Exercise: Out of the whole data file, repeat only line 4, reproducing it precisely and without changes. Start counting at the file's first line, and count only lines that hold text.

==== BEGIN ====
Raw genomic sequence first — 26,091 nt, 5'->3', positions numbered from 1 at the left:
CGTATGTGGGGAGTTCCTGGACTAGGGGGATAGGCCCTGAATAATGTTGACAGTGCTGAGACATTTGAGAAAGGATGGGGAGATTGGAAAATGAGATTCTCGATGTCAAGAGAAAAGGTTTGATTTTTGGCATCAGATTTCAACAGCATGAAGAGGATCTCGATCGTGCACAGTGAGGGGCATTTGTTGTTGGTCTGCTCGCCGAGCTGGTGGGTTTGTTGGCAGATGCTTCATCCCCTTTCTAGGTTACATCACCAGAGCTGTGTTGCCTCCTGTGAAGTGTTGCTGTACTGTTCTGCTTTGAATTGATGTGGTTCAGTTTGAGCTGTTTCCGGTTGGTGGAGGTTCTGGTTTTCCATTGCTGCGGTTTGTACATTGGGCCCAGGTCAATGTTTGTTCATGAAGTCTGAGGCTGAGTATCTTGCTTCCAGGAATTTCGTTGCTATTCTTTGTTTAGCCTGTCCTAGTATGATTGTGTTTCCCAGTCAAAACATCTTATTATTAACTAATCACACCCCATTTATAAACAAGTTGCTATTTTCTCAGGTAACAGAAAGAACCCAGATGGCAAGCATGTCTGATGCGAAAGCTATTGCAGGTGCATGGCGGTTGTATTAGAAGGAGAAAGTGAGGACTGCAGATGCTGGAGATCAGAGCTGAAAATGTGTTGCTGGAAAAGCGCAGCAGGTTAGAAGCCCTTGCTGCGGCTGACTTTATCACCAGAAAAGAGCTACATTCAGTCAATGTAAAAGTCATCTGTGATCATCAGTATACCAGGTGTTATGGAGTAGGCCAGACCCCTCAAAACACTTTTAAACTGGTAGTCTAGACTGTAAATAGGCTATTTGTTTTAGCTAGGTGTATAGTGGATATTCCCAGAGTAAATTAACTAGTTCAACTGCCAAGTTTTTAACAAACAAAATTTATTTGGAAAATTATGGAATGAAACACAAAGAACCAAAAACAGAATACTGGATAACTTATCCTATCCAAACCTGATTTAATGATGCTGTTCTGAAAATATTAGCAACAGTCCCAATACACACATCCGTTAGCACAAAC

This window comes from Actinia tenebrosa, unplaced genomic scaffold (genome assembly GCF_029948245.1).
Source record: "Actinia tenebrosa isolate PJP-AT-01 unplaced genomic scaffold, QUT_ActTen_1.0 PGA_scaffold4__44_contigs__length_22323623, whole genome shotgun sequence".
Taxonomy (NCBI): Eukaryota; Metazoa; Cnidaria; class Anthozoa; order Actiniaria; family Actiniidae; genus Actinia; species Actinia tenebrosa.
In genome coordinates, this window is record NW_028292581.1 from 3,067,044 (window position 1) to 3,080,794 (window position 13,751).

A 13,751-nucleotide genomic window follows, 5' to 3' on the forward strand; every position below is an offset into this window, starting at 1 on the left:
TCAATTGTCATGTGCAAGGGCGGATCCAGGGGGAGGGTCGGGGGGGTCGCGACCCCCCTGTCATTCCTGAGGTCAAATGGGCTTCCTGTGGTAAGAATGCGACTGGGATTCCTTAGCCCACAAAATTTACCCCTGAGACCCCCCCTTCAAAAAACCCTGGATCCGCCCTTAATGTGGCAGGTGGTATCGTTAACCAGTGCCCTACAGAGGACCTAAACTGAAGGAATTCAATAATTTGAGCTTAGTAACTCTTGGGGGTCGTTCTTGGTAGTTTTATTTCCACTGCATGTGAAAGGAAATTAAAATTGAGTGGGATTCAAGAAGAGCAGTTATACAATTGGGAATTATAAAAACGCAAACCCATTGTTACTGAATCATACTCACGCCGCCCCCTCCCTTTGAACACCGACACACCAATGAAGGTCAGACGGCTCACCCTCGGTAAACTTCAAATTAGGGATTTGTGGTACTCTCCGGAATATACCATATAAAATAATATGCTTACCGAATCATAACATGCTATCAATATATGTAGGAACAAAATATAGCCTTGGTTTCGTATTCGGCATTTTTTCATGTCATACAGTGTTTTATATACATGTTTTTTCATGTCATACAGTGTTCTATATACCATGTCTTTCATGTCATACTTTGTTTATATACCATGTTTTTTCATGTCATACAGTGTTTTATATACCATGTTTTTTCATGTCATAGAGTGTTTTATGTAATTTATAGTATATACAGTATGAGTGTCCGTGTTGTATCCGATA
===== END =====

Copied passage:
Source record: "Actinia tenebrosa isolate PJP-AT-01 unplaced genomic scaffold, QUT_ActTen_1.0 PGA_scaffold4__44_contigs__length_22323623, whole genome shotgun sequence".